Water use for energy topics covered here include key considerations regarding the use of water for the extraction, processing and generation of energy, including water quality, water efficiency, water treatment, fit-for-purpose water, access to clean and reliable water supplies, urbanization, cooling technologies, fuel extraction and processing, renewable energy generation, fossil fuel-based power generation, hydropower, marine energy, energy efficiency, demand response, ancillary grid services and energy storage.

Land Use for Energy

Land is used in energy production to grow energy crops (such as biofuels) and to host the infrastructure that generates power from both renewable and conventional power sources. The land requirements of these technologies can have substantial impacts on land availability for development and for ecosystem functionality.

Biofuels are the most land-intensive of all energy sources—“corn ethanol supplies roughly 4% of transportation fuel in the United States, but requires five to ten-times more land than would be required to derive two-thirds of the country’s electricity from wind and solar. Further, biomass for electricity requires an order of magnitude more land than solar power (“How Much Land Does Solar, Wind and Nuclear Energy Require?” The Energy Collective, June 25, 2015).” Also, biofuels can contribute to deforestation and other land conversions, which can increase carbon dioxide emissions, with crop selection being a key consideration in the potential for adverse impacts (“Land-use Changes and Biofuels: The Changing Landscape of Low-carbon Fuel Risks and Rewards”, Union of Concerned Scientists, 2008).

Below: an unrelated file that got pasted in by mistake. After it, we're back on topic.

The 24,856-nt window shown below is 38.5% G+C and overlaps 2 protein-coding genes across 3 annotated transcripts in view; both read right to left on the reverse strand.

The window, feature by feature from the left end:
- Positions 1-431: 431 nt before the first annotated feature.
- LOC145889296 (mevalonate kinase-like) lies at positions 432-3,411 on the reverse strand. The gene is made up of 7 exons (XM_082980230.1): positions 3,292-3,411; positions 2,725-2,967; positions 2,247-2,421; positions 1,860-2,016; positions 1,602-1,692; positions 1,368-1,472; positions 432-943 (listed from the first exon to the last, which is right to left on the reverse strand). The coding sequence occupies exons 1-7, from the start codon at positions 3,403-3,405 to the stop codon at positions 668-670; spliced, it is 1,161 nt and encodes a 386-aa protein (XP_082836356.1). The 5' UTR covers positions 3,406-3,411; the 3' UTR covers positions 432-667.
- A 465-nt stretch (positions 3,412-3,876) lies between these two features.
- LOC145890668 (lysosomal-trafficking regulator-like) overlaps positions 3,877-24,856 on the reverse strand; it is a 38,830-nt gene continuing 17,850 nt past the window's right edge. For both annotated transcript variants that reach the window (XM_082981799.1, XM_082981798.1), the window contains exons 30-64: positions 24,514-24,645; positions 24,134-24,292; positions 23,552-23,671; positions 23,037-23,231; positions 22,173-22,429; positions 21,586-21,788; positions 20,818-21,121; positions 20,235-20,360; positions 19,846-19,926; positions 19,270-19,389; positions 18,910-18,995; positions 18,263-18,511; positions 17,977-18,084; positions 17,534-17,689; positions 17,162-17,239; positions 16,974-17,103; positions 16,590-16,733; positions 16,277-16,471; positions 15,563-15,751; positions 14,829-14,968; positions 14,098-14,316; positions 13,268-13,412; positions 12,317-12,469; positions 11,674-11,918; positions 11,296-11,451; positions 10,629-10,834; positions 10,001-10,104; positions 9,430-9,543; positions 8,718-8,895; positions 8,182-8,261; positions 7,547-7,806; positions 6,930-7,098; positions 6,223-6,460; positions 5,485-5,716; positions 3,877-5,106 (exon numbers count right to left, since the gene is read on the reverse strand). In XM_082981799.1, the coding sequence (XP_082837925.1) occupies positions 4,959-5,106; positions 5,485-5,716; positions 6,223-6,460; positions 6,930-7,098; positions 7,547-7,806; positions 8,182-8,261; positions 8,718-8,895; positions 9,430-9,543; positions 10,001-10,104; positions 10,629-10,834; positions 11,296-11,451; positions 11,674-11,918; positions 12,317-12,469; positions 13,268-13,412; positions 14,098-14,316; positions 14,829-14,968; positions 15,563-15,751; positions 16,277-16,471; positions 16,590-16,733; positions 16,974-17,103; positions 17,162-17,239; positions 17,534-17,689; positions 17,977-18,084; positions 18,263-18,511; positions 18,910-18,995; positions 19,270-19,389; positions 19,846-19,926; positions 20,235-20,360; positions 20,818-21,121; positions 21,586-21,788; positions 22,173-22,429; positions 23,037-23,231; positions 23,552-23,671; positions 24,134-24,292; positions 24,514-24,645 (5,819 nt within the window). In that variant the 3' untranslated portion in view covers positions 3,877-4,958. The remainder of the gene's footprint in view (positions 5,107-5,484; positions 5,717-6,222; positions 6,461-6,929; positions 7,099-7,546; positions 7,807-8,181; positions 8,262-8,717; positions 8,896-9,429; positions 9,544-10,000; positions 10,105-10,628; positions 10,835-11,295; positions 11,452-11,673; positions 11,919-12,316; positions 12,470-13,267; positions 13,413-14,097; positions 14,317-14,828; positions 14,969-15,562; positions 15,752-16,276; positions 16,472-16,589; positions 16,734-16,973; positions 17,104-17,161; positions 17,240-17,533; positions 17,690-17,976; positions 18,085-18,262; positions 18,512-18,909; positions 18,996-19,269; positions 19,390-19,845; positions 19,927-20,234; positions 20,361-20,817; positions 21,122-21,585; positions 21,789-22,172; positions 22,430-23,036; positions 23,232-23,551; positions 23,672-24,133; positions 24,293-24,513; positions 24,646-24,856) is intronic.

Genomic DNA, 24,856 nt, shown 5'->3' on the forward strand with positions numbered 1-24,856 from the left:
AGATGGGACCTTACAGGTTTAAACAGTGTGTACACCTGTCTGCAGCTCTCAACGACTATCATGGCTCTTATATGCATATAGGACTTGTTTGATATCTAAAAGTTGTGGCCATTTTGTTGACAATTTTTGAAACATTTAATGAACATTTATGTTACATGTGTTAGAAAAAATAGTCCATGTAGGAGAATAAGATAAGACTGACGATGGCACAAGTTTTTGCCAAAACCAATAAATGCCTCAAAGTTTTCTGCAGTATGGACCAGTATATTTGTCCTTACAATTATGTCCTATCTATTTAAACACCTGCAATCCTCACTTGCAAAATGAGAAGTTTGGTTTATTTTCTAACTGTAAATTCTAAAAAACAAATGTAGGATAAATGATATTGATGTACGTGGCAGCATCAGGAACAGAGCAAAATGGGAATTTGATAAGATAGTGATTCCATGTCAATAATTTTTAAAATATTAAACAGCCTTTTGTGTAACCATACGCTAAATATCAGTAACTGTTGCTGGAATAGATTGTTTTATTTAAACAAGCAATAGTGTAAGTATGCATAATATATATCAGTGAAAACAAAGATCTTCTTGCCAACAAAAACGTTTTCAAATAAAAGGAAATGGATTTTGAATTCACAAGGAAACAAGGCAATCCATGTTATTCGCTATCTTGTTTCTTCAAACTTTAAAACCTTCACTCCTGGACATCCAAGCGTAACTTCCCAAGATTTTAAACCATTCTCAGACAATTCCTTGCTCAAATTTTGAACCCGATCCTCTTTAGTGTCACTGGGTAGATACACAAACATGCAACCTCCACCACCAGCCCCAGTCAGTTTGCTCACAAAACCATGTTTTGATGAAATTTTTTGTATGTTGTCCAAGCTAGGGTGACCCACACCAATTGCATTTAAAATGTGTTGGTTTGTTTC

Land-use decisions in the built environment, such as development density, construction materials, use of sustainable building strategies, equipment selection, and landscaping, also influence energy demand. “Buildings are responsible for an enormous amount of global energy use, resource consumption and greenhouse gas emissions. U.S. Green Building Council’s Leadership in Energy & Environmental Design (LEED)-certified buildings have 34 per cent lower CO2 emissions, consume 25 per cent less energy and 11 per cent less water, and have diverted more than 80 million tons of waste from landfills (“Benefits of Green Building”, U.S. Green Building Council , updated October 2017).”

Land use for energy topics covered here encompass key considerations pertaining to land-use impacts on the extraction, processing, generation, and transmission of energy, including energy crops, renewable energy, fossil fuel-based energy, nuclear power, land-use change, land conversion, energy efficiency, transportation and the built environment.

While industrial energy use varies greatly by country, the industrial sector uses more energy globally than any other end-use sector, consuming 54 per cent of all delivered energy. This energy demand is projected to increase over the next 20 years (International Energy Outlook 2016, IEA p. 113). The main energy consuming industries are discussed further under industry impacts.